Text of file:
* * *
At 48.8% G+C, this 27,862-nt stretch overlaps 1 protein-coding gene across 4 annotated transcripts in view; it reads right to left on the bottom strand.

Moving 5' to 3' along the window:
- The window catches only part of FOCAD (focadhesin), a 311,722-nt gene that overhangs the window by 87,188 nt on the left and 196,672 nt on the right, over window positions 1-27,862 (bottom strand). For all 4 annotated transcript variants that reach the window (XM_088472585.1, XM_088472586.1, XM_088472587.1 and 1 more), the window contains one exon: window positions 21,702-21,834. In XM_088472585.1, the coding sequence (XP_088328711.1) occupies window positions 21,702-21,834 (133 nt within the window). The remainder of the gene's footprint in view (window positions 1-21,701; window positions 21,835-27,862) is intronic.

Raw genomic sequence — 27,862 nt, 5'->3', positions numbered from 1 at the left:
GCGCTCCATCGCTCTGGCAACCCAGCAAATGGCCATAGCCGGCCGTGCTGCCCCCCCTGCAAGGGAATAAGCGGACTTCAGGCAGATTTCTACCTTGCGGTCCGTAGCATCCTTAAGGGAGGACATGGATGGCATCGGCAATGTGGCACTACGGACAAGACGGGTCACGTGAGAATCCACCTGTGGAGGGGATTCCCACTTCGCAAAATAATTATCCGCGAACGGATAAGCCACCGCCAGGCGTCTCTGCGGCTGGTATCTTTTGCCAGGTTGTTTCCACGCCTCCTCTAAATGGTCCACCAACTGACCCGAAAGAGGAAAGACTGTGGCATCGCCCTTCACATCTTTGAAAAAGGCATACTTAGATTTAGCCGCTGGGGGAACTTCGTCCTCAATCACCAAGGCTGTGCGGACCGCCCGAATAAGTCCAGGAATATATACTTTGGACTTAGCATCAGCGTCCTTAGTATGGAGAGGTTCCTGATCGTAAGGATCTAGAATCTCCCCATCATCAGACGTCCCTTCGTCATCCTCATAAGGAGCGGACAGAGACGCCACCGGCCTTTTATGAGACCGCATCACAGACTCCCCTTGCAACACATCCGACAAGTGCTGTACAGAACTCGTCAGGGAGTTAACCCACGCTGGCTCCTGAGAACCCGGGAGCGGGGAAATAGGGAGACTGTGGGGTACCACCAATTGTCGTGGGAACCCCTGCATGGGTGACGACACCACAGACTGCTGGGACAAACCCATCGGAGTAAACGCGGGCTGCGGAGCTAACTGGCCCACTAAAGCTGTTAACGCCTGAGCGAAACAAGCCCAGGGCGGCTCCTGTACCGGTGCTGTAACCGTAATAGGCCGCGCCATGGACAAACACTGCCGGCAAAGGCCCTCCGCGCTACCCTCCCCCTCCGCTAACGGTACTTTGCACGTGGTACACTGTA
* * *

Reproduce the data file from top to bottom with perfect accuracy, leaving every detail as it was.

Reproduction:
At 48.8% G+C, this 27,862-nt stretch overlaps 1 protein-coding gene across 4 annotated transcripts in view; it reads right to left on the bottom strand.

Moving 5' to 3' along the window:
- The window catches only part of FOCAD (focadhesin), a 311,722-nt gene that overhangs the window by 87,188 nt on the left and 196,672 nt on the right, over window positions 1-27,862 (bottom strand). For all 4 annotated transcript variants that reach the window (XM_088472585.1, XM_088472586.1, XM_088472587.1 and 1 more), the window contains one exon: window positions 21,702-21,834. In XM_088472585.1, the coding sequence (XP_088328711.1) occupies window positions 21,702-21,834 (133 nt within the window). The remainder of the gene's footprint in view (window positions 1-21,701; window positions 21,835-27,862) is intronic.

Raw genomic sequence — 27,862 nt, 5'->3', positions numbered from 1 at the left:
GCGCTCCATCGCTCTGGCAACCCAGCAAATGGCCATAGCCGGCCGTGCTGCCCCCCCTGCAAGGGAATAAGCGGACTTCAGGCAGATTTCTACCTTGCGGTCCGTAGCATCCTTAAGGGAGGACATGGATGGCATCGGCAATGTGGCACTACGGACAAGACGGGTCACGTGAGAATCCACCTGTGGAGGGGATTCCCACTTCGCAAAATAATTATCCGCGAACGGATAAGCCACCGCCAGGCGTCTCTGCGGCTGGTATCTTTTGCCAGGTTGTTTCCACGCCTCCTCTAAATGGTCCACCAACTGACCCGAAAGAGGAAAGACTGTGGCATCGCCCTTCACATCTTTGAAAAAGGCATACTTAGATTTAGCCGCTGGGGGAACTTCGTCCTCAATCACCAAGGCTGTGCGGACCGCCCGAATAAGTCCAGGAATATATACTTTGGACTTAGCATCAGCGTCCTTAGTATGGAGAGGTTCCTGATCGTAAGGATCTAGAATCTCCCCATCATCAGACGTCCCTTCGTCATCCTCATAAGGAGCGGACAGAGACGCCACCGGCCTTTTATGAGACCGCATCACAGACTCCCCTTGCAACACATCCGACAAGTGCTGTACAGAACTCGTCAGGGAGTTAACCCACGCTGGCTCCTGAGAACCCGGGAGCGGGGAAATAGGGAGACTGTGGGGTACCACCAATTGTCGTGGGAACCCCTGCATGGGTGACGACACCACAGACTGCTGGGACAAACCCATCGGAGTAAACGCGGGCTGCGGAGCTAACTGGCCCACTAAAGCTGTTAACGCCTGAGCGAAACAAGCCCAGGGCGGCTCCTGTACCGGTGCTGTAACCGTAATAGGCCGCGCCATGGACAAACACTGCCGGCAAAGGCCCTCCGCGCTACCCTCCCCCTCCGCTAACGGTACTTTGCACGTGGTACACTGTA